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The Stage is Set

Paul McCartney will be performing in Tel Aviv tonight in front of approximately 50,000 people.

10% of which will be his security personnel.

Sir Paul McCartney is being guarded by 5000 security men and 20 Mossad agents following death threats from Islamic extremists in Israel.

More than s1.5million has been spent to ensure the safety of the former Beatle, who has a gig in Tel Aviv tonight.

Yesterday, Macca cancelled a planned trip to Ramallah because of a security threat.

Intelligence sources say McCartney’s been granted more protection than US President George Bush when he visited.

Officers from MI6 have even been drafted in, as well as Macca’s own security team.

A source said: “The level of security is unlike anything we’ve ever seen.”

Sir Paul’s team have hired out three whole floors of the five-star Dan Hotel in Tel Aviv.

Twenty-one suites have been taken up at a cost of s70,000 to ensure no one gets near the star.

A source said: “Only security and a handful of Macca’s entourage will be anywhere near him.

“Although there is a threat, Sir Paul is determined to give the people of Israel a concert to remember.

“Nothing would have kept him away.”

Macca, 66, and his partner Nancy Shevell landed in Israel in the early hours of yesterday, ahead of his performance in front of 70,000 people at Tel Aviv’s Yarkon Park.

There have already been several specific threats against Macca.

The sad thing is, even 5,000 security personnel can’t protect Macca against his touchy-feely Israeli PR person.

Meanwhile, some in the mainstream media are reporting that Macca faces “extremist threats,” as if the threats in question – a death threat from an Islamic cleric and a threat to disrupt the concert from a group of “right-wing” Jewish activists- are somehow equivalent. They paint both sets of “extremists” as being angry at McCartney’s message of peace and love, even though it is clear the Jewish activists are protesting something else entirely. And they are reporting that the Jewish group has threatened to “cause a riot”, even though it is clear later on in the report that they threatening no such thing.

The world may have changed a lot since the 1965 ban, but McCartney’s “Friendship First” concert is no less controversial, with both Arab and Jewish extremists furious at his belated arrival in the Holy Land with his message of peace and love.

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A radical Islamist cleric has warned McCartney that he will earn the enmity of the Muslim world for playing the gig in Tel Aviv as part of the celebrations to mark Israel’s 60th birthday. And right-wing Jewish activists have threatened to cause a riot to protest against what they perceive as British anti-Semitism.

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There have already been specific threats against McCartney’s concert in Israel. Omar Bakri Mohammed, the radical Muslim preacher based in Lebanon after being banned from Britain, said recently that suicide bombers could attack the gig in protest against the singer’s patronage of Israel. He declared McCartney to be “the enemy of every Muslim”.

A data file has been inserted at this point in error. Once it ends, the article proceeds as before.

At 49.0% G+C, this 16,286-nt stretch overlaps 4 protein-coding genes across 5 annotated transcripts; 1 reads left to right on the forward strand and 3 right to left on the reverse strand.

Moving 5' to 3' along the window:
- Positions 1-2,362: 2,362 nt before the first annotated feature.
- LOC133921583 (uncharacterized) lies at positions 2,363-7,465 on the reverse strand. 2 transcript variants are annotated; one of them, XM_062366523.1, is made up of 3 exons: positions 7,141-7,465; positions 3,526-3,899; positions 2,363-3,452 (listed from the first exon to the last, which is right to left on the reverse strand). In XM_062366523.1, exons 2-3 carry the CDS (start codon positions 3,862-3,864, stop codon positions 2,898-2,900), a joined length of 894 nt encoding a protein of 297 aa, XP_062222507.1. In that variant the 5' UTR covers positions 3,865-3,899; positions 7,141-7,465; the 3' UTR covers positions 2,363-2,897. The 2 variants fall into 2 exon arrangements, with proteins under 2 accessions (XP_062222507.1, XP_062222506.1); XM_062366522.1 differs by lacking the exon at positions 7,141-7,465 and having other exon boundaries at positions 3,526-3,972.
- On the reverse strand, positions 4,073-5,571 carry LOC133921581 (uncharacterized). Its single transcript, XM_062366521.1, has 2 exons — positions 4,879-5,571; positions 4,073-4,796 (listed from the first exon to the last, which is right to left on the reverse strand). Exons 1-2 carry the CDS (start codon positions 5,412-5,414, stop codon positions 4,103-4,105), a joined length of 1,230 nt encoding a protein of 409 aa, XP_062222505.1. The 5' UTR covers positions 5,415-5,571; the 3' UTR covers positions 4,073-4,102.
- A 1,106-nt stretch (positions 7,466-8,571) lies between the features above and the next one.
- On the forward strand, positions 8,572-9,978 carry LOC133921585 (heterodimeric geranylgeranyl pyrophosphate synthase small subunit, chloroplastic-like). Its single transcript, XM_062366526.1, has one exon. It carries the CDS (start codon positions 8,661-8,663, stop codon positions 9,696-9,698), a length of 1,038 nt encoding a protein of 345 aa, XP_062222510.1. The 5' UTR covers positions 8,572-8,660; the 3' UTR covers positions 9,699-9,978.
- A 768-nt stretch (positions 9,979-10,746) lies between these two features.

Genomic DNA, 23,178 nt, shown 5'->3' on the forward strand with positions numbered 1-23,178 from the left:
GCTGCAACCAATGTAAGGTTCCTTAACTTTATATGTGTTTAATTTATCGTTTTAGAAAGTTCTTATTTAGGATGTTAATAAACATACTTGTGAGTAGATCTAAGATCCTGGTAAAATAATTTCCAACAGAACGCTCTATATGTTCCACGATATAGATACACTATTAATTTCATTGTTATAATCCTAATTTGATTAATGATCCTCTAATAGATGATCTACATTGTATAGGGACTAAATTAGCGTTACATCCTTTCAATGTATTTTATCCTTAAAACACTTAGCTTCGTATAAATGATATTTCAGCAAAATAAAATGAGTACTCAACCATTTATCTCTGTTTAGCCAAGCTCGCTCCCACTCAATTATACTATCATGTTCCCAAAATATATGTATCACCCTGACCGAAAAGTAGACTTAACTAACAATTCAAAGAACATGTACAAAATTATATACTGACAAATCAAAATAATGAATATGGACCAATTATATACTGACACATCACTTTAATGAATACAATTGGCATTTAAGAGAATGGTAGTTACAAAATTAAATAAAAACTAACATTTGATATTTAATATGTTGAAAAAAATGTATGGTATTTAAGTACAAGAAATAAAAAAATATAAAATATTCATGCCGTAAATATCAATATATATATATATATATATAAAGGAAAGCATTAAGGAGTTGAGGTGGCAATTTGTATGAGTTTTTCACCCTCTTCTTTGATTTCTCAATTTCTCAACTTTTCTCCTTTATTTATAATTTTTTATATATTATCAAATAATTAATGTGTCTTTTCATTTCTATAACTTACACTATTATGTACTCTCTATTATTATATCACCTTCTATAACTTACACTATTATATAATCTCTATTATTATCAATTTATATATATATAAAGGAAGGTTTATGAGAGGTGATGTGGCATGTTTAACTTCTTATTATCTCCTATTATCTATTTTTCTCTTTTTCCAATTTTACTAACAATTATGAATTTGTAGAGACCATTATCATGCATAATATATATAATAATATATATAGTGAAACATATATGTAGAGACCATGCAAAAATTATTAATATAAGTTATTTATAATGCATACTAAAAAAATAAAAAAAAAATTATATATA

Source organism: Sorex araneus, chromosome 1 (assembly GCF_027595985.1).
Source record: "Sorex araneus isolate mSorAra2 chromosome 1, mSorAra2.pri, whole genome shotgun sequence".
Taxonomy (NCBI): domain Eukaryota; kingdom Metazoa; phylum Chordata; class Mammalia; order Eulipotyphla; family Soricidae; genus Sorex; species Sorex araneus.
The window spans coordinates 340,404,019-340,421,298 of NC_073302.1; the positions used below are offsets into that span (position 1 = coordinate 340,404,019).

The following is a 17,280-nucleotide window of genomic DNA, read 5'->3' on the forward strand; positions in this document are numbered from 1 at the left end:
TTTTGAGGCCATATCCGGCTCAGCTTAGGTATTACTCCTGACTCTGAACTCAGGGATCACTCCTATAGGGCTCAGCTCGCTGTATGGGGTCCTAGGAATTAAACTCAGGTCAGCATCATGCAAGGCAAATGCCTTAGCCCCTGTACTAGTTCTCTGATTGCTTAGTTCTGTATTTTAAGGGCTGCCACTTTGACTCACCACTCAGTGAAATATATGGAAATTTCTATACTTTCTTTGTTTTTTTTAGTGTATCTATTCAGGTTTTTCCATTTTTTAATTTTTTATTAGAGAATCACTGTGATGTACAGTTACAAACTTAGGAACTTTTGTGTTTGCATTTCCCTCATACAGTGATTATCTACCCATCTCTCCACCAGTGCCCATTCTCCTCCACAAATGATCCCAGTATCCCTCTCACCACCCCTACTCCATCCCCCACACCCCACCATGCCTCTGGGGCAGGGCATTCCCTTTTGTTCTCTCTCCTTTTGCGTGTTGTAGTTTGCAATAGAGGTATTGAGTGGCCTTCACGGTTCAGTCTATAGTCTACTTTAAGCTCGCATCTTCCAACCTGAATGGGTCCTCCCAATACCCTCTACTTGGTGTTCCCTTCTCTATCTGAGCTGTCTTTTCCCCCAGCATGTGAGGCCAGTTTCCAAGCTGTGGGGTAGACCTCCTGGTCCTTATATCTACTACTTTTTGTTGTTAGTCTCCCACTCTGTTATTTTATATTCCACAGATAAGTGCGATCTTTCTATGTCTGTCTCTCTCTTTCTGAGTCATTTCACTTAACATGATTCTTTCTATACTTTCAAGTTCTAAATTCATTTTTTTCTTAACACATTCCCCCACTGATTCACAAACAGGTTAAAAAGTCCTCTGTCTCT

“If he values his life, Mr McCartney must not come to Israel. He will not be safe there. The sacrifice operatives will be waiting for him,” the hardline preacher told the Sunday Express. McCartney was said to be “shocked but not intimidated” by the comments, telling Israeli reporters: “I was approached by different groups and political bodies who asked me not to come here. I refused. I do what I think and I have many friends who support Israel.”

Extreme right-wing Jewish groups said they would try to disrupt the concert in protest over calls in Britain to scrap plans to rent new embassy premises in Tel Aviv from a company controlled by the London-based billionaire Lev Leviev, whom critics accuse of helping to develop Jewish settlements in the West Bank.

Itamar Ben Gvir, a prominent right-wing activist, said that he and his followers would do their best to make McCartney’s visit a failure.

“We are going to disrupt McCartney’s concert on Thursday. We will spread a public appeal calling people to join us,” he said. “We are going to create a balanced formula whereby British people who come here will suffer, just as Israelis suffer in Britain when they are being threatened and condemned by anti-Semitic elements. It cannot be that Mr Lev Leviev will suffer threats to his life in Britain, while Mr McCartney will come here and get the honour of being treated like a star.”

While I don’t agree with the actions of Itamar Ben Gvir and his group, you simply cannot classify their threat as a threat to riot, and you certainly can’t compare it to threatening to kill.

But what’s a little demonization between friends?

In any event, here’s hoping the concert goes well for all of those lucky (or wealthy) enough to be attending.

About the author

Picture of David Lange

David Lange

A law school graduate, David Lange transitioned from work in the oil and hi-tech industries into fulltime Israel advocacy. He is a respected commentator and Middle East analyst who has often been cited by the mainstream media
Picture of David Lange

David Lange

A law school graduate, David Lange transitioned from work in the oil and hi-tech industries into fulltime Israel advocacy. He is a respected commentator and Middle East analyst who has often been cited by the mainstream media
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